Mr. Putin's quick takeover of the Crimean peninsula was no surprise to me.
Neither was the Obama administration's half-butted reaction on Tuesday.
Secretary of Defense Chuck Hagel announced that to show our support for Poland and the Baltic states after Russia's intervention in Ukraine, the we will train more Polish pilots and expand our role in NATO's air policing mission over their territories.
I'm sure Comrade Putin is quaking in his combat boots.
To show he really meant business, Hagel went to the old Cold War playbook and pulled out some high-minded rhetoric about it being time "for all of us to stand with the Ukrainian people in support of their territorial int egrity and sovereignty."
That sounded real nice, Chuck. The trouble is, it's too late for Ukraine and its people. It's been too late for a long time.
Unless we want to start World War III, Putin is going to do whatever he wants in the Crimea.
It was only a matter of time before Putin took off his Olympic ski mask and cracked down on Ukraine's freedom movement the way his imperialist forefathers in the Kremlin would have during the Cold War.
The United States has been showing Putin how little we care about what he does to the citizens of the former Soviet Union since 2008.
After Putin's quick intervention in Georgia -- Mikhail Gorbachev's former Soviet Georgia, not Jimmy Carter's Georgia -- the Bush administration pretended it was going to do something really tough.
Dick Cheney rattled a few sabers and said Putin's use of military force to snuff out Georgia's freely elected pro-Western government would not go unanswered.
Of course, nothing happened. Russia did what it wanted and the Free World moved on. Georgia is an occupied country today, just as Ukraine will be one tomorrow.
The Obama administration can't -- and shouldn't --do anything militarily about Ukraine. But it can do more than just talk tough and cancel some military exercises with Russia.
I suggest that President Obama m ight want to study how Ronald Reagan defeated the Soviet Union.
He did it without firing a shot, as we know, but he had a super weapon -- oil.
Oil was the only thing the Soviets had in the 1980s that anyone in the rest of the world wanted to buy, besides ICBMs and H-bombs, and they weren't for sale.
Since selling oil was the source of the Kremlin's wealth, my father got the Saudis to flood the market with cheap oil. Lower oil prices devalued the ruble, causing the USSR to go bankrupt, which led to perestroika and Mikhail Gorbachev and the collapse of the Soviet Empire.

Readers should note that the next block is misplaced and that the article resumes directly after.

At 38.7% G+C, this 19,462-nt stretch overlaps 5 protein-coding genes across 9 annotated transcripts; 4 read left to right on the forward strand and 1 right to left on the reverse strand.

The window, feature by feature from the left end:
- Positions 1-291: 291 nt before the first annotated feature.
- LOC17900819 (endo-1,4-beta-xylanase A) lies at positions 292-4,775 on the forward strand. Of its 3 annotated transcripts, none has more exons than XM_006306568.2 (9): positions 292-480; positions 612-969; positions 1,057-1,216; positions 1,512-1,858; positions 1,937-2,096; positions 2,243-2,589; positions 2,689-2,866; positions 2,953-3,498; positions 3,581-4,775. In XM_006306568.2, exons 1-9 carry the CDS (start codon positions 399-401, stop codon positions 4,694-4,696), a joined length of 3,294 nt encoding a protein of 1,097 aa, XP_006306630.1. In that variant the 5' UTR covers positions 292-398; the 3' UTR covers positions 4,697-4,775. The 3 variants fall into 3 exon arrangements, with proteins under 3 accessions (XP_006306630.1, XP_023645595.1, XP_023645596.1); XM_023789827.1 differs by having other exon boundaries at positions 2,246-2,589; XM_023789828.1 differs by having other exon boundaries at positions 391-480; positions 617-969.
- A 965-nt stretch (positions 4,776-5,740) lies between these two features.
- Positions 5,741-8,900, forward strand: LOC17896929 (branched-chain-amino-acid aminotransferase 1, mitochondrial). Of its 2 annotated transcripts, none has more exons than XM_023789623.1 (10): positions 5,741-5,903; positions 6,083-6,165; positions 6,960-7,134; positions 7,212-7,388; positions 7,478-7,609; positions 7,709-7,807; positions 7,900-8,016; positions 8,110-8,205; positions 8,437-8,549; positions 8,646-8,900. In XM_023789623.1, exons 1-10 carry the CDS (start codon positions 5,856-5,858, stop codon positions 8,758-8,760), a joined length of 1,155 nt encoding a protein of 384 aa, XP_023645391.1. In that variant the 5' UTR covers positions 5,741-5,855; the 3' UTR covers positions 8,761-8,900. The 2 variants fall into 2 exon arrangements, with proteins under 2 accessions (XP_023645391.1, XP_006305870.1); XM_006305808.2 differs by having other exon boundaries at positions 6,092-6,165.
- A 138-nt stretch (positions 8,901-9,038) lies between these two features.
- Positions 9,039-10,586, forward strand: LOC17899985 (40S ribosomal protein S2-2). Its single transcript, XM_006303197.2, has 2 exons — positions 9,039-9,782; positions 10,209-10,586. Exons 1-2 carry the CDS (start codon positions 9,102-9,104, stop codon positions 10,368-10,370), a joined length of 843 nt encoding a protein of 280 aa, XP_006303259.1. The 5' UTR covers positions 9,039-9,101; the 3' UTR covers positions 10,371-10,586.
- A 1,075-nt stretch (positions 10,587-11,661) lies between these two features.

The Soviet Union was so destitute, so unable to pay for anything from the West in the 1980s, it was pathetic.
"How bad was it?" I once asked Mr. Gorbachev at a town meeting.
He said his country was so broke its women couldn't get pantyhose.
If our president is really serious about getting Putin to lay off Ukraine and think twice about rebuilding the Soviet Empire, he should follow the Reagan Rule.
He should put the economic screws to Mother Russia and bankrupt her until she starts clamoring for pantyhose.
Copyright 2014 Michael Reagan. Michael Reagan is the son of President Ronald Reagan, a political consultant, and the author of "The New Reagan Revolution" (St. Martin's Press). He is the founder of the email service reagan.com and president of The Reagan Legacy Foundation. Visit his websites at www.reagan.com and www.michaelereagan.com. Send comments to Reagan@caglecartoons.com. Follow @reaganworld on Twitter.
"~~I suggest that President Obama might want to study how Ronald Reagan defeated the Soviet Union."
By using the Social Security Trust Fund to outspend the U.S.S.R in defense thus squandering our childrens future was one way. (That future we're in now, by the way.)
But as usual Reagan ignores reality and puts forth a simple solution:
"~~my father got the Saudis to flood the market with cheap oil. Lower oil prices devalued the ruble," Blah blah
Sort of ignores the fact that Arab nations aren't quite as willing to be our puppets these days. Blaming Obama would require ignoring the Iraq War. And such.
Then there is the fact that Russia supplies most of Europe with natural gas. Putin only needs close the valve or throttle back supply. Sure, we could supply gas to Europe. If we could ship enough gas over there. But then what would happen here?